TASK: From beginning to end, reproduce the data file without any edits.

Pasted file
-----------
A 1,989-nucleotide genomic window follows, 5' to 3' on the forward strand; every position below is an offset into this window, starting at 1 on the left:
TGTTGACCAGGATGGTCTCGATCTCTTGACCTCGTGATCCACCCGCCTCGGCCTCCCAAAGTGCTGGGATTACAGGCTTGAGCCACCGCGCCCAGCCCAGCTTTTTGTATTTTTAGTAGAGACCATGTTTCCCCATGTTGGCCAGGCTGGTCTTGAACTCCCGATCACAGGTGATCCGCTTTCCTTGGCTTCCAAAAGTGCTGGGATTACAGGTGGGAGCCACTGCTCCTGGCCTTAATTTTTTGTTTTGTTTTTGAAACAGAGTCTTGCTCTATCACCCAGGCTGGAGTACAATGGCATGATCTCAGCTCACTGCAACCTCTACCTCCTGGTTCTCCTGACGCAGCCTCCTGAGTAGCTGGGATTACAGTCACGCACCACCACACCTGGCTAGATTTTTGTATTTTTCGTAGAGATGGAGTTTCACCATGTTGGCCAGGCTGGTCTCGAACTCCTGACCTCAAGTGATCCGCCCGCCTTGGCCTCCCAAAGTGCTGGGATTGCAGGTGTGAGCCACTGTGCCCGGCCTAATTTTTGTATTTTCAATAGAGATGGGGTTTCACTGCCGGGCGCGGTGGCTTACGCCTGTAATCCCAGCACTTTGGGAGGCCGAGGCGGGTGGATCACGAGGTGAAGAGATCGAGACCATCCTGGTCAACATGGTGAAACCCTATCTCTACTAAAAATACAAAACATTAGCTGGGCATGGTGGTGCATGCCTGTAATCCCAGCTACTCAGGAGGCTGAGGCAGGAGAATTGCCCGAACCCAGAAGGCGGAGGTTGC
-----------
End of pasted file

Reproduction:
A 1,989-nucleotide genomic window follows, 5' to 3' on the forward strand; every position below is an offset into this window, starting at 1 on the left:
TGTTGACCAGGATGGTCTCGATCTCTTGACCTCGTGATCCACCCGCCTCGGCCTCCCAAAGTGCTGGGATTACAGGCTTGAGCCACCGCGCCCAGCCCAGCTTTTTGTATTTTTAGTAGAGACCATGTTTCCCCATGTTGGCCAGGCTGGTCTTGAACTCCCGATCACAGGTGATCCGCTTTCCTTGGCTTCCAAAAGTGCTGGGATTACAGGTGGGAGCCACTGCTCCTGGCCTTAATTTTTTGTTTTGTTTTTGAAACAGAGTCTTGCTCTATCACCCAGGCTGGAGTACAATGGCATGATCTCAGCTCACTGCAACCTCTACCTCCTGGTTCTCCTGACGCAGCCTCCTGAGTAGCTGGGATTACAGTCACGCACCACCACACCTGGCTAGATTTTTGTATTTTTCGTAGAGATGGAGTTTCACCATGTTGGCCAGGCTGGTCTCGAACTCCTGACCTCAAGTGATCCGCCCGCCTTGGCCTCCCAAAGTGCTGGGATTGCAGGTGTGAGCCACTGTGCCCGGCCTAATTTTTGTATTTTCAATAGAGATGGGGTTTCACTGCCGGGCGCGGTGGCTTACGCCTGTAATCCCAGCACTTTGGGAGGCCGAGGCGGGTGGATCACGAGGTGAAGAGATCGAGACCATCCTGGTCAACATGGTGAAACCCTATCTCTACTAAAAATACAAAACATTAGCTGGGCATGGTGGTGCATGCCTGTAATCCCAGCTACTCAGGAGGCTGAGGCAGGAGAATTGCCCGAACCCAGAAGGCGGAGGTTGC